Pope Benedict XVI is to resign at the end of this month after nearly eight years as the head of the Catholic Church, saying he is too old to continue at the age of 85.
The unexpected development – the first papal resignation in nearly 600 years – surprised governments, Vatican-watchers and even his closest aides.
The then Cardinal Joseph Ratzinger became Pope after John Paul II’s death.
The Vatican says it expects a new Pope to be elected before Easter.
The BBC’s Alan Johnston in Rome says the news has come “out of the blue”, and that there was no speculation whatsoever about the move in recent days.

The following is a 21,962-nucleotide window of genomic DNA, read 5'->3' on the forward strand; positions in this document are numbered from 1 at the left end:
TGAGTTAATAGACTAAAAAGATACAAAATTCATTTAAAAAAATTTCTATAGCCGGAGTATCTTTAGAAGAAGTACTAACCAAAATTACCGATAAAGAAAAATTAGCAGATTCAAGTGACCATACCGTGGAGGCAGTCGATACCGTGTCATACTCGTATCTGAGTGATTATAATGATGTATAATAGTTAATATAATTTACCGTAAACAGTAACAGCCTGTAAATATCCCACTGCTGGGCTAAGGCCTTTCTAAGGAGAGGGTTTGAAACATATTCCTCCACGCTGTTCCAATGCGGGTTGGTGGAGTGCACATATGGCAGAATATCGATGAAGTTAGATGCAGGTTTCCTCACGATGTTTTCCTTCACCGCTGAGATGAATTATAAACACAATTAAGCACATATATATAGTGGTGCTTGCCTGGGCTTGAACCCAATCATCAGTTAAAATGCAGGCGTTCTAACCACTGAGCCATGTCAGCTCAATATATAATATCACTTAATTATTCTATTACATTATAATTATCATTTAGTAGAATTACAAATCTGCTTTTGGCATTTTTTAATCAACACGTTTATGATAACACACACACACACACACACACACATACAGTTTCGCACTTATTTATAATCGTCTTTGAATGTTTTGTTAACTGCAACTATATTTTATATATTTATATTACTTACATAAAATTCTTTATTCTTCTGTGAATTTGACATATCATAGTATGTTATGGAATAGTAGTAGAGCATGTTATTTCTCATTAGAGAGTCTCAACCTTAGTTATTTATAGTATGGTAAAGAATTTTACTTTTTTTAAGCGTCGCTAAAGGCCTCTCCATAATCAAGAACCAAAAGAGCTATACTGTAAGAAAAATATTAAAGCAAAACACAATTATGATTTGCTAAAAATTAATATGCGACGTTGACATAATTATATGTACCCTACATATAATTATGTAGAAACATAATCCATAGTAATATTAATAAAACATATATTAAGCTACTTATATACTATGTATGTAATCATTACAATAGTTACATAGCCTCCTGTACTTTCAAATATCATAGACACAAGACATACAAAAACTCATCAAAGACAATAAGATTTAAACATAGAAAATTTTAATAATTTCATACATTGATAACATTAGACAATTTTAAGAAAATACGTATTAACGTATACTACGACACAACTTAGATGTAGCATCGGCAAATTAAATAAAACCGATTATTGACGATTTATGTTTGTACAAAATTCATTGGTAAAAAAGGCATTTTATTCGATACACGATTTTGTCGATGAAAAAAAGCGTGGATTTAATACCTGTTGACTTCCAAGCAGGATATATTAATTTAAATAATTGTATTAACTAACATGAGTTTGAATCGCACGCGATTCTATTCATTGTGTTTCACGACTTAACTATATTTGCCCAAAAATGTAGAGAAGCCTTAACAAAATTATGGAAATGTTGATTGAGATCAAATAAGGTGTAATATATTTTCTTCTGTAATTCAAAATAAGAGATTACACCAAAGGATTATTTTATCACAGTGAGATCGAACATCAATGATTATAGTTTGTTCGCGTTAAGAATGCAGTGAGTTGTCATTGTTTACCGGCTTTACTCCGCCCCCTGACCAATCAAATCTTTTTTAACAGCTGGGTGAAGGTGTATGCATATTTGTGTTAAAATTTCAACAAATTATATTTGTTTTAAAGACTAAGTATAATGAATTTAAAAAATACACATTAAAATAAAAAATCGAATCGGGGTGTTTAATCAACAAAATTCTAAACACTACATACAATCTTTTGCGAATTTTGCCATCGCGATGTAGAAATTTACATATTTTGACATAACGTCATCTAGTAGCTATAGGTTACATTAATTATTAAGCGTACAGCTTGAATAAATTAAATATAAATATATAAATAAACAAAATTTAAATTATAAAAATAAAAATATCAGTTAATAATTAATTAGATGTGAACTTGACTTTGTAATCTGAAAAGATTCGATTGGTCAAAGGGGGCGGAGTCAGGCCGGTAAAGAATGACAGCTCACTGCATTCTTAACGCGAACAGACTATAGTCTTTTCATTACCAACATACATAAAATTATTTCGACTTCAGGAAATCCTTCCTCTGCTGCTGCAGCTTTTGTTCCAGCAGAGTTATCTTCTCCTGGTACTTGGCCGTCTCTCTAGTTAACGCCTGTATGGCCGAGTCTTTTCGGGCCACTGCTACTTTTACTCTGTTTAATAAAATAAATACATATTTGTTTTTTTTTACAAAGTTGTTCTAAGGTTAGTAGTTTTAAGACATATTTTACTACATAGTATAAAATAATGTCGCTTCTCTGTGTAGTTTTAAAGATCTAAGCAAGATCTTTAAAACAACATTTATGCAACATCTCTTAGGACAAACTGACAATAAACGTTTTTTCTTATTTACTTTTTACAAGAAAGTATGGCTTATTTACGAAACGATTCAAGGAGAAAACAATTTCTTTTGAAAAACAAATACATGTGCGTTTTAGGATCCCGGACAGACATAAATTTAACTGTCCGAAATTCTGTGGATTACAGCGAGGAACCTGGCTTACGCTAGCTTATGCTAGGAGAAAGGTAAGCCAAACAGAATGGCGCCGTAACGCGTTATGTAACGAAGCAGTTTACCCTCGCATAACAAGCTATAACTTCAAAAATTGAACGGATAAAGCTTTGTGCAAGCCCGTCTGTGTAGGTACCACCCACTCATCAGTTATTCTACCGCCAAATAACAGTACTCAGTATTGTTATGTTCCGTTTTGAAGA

Pope Benedict XVI is to resign on February 28 due to his “deteriorating” health.
He will be the first head of the Roman Catholic Church to resign in almost 600 years, with his departure expected to leave the post vacant for around three weeks.
The 85-year-old German’s resignation letter said: “After having repeatedly examined my conscience before God, I have come to the certainty that my strengths, due to an advanced age, are no longer suited to an adequate exercise of the Petrine ministry.
“Strength of mind and body are necessary, strength which in the last few months has deteriorated in me to the extent that I have had to recognize my incapacity to adequately fulfill the ministry entrusted to me,” the pope said, according to the Vatican.
After Benedict’s resignation becomes effective on February 28, cardinals will meet to choose a new leader for the church.